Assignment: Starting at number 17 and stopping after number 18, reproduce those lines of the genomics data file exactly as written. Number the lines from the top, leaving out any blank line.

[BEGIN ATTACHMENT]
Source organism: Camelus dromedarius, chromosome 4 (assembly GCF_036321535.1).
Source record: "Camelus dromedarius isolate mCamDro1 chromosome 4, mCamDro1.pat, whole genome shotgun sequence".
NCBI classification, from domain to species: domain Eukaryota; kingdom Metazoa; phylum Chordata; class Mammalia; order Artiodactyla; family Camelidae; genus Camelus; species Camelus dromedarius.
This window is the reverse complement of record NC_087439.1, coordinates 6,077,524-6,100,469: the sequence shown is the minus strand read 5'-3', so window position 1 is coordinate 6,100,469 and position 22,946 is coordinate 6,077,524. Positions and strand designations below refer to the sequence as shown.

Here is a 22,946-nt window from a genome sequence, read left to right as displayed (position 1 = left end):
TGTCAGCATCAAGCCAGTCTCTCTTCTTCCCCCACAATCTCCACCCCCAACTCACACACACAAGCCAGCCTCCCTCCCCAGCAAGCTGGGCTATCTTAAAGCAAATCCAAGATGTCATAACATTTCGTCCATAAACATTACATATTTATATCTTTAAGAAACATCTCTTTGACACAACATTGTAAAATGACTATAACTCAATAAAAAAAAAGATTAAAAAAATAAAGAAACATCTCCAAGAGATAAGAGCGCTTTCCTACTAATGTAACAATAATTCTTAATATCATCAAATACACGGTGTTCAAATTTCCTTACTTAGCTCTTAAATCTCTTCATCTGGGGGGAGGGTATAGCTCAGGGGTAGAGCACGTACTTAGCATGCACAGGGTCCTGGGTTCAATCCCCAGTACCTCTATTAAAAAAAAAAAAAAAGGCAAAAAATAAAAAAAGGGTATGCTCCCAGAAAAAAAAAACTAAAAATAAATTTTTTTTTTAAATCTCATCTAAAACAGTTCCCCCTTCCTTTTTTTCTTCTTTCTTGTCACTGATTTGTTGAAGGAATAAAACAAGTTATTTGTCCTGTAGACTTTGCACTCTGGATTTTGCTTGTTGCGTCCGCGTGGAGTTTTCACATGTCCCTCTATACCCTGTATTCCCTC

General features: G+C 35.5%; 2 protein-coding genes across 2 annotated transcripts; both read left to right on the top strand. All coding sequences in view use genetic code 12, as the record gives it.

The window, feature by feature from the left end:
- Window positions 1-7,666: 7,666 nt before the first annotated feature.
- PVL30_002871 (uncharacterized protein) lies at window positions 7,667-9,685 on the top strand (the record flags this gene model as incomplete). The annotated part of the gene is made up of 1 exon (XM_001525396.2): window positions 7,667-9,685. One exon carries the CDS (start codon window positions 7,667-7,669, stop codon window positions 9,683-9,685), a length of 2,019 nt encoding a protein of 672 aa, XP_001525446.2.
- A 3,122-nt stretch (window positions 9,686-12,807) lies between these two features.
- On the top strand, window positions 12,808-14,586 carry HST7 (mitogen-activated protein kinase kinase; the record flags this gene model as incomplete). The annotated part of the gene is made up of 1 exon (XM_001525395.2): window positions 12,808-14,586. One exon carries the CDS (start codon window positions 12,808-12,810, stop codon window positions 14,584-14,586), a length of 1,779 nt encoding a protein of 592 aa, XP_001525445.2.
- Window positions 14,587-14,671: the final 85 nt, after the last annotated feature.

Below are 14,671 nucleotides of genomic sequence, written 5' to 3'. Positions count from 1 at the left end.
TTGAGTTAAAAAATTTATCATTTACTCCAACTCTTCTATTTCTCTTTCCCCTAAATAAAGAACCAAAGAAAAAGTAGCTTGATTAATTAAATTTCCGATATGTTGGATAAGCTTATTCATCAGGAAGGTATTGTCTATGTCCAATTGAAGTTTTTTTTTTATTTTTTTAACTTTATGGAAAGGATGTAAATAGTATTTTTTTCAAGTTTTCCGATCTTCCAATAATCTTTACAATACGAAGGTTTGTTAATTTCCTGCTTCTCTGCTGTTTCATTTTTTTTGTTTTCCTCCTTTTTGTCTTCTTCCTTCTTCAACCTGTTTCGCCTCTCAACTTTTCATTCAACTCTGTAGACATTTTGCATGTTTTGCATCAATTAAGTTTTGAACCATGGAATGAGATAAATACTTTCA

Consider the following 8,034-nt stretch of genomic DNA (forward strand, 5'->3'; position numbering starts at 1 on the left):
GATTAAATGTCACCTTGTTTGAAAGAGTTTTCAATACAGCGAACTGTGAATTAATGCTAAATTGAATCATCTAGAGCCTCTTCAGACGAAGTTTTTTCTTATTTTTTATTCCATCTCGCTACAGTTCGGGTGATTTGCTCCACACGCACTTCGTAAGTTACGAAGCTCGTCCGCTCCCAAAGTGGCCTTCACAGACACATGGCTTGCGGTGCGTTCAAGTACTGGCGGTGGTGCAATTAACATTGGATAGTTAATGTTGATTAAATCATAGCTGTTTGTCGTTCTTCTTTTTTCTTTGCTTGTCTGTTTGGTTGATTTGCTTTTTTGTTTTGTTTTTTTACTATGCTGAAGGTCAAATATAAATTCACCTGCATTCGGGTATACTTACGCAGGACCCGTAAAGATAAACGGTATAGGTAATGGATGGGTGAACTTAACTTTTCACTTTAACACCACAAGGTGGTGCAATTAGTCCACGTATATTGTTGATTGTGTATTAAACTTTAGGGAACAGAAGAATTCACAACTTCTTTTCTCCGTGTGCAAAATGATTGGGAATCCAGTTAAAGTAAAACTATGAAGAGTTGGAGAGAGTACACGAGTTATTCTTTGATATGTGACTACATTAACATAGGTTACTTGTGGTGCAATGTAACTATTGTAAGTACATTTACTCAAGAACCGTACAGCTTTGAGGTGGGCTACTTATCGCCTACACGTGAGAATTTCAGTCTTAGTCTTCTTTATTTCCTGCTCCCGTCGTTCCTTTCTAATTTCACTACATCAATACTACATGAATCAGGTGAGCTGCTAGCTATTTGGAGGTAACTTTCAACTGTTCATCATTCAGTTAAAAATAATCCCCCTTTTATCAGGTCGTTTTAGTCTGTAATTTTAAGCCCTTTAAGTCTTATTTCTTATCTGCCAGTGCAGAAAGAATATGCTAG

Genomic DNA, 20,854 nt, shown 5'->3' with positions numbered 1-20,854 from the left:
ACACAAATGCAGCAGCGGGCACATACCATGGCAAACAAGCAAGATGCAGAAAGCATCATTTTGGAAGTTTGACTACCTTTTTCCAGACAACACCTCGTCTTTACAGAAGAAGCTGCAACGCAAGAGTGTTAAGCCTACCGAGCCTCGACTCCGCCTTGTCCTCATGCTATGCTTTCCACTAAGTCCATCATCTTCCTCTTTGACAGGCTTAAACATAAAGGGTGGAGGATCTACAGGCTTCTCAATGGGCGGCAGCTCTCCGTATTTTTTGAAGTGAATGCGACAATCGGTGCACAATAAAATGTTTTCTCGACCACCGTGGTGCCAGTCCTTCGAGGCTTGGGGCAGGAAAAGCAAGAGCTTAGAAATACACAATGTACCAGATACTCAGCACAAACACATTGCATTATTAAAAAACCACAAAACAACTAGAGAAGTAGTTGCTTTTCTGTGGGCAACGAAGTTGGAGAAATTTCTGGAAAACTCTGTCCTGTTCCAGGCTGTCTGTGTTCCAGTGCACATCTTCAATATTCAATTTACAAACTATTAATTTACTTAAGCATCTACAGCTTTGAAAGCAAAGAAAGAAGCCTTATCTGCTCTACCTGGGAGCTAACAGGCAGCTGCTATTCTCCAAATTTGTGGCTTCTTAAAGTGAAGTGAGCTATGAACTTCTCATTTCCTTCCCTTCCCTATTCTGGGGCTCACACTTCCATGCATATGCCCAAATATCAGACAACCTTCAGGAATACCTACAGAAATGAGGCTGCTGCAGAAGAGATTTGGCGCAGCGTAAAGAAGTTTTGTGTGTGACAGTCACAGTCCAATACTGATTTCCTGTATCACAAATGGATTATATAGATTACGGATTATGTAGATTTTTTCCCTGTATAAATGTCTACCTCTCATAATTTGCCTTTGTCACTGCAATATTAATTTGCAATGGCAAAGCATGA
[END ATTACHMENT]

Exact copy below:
GATTAAATGTCACCTTGTTTGAAAGAGTTTTCAATACAGCGAACTGTGAATTAATGCTAAATTGAATCATCTAGAGCCTCTTCAGACGAAGTTTTTTCTTATTTTTTATTCCATCTCGCTACAGTTCGGGTGATTTGCTCCACACGCACTTCGTAAGTTACGAAGCTCGTCCGCTCCCAAAGTGGCCTTCACAGACACATGGCTTGCGGTGCGTTCAAGTACTGGCGGTGGTGCAATTAACATTGGATAGTTAATGTTGATTAAATCATAGCTGTTTGTCGTTCTTCTTTTTTCTTTGCTTGTCTGTTTGGTTGATTTGCTTTTTTGTTTTGTTTTTTTACTATGCTGAAGGTCAAATATAAATTCACCTGCATTCGGGTATACTTACGCAGGACCCGTAAAGATAAACGGTATAGGTAATGGATGGGTGAACTTAACTTTTCACTTTAACACCACAAGGTGGTGCAATTAGTCCACGTATATTGTTGATTGTGTATTAAACTTTAGGGAACAGAAGAATTCACAACTTCTTTTCTCCGTGTGCAAAATGATTGGGAATCCAGTTAAAGTAAAACTATGAAGAGTTGGAGAGAGTACACGAGTTATTCTTTGATATGTGACTACATTAACATAGGTTACTTGTGGTGCAATGTAACTATTGTAAGTACATTTACTCAAGAACCGTACAGCTTTGAGGTGGGCTACTTATCGCCTACACGTGAGAATTTCAGTCTTAGTCTTCTTTATTTCCTGCTCCCGTCGTTCCTTTCTAATTTCACTACATCAATACTACATGAATCAGGTGAGCTGCTAGCTATTTGGAGGTAACTTTCAACTGTTCATCATTCAGTTAAAAATAATCCCCCTTTTATCAGGTCGTTTTAGTCTGTAATTTTAAGCCCTTTAAGTCTTATTTCTTATCTGCCAGTGCAGAAAGAATATGCTAG

Genomic DNA, 20,854 nt, shown 5'->3' with positions numbered 1-20,854 from the left: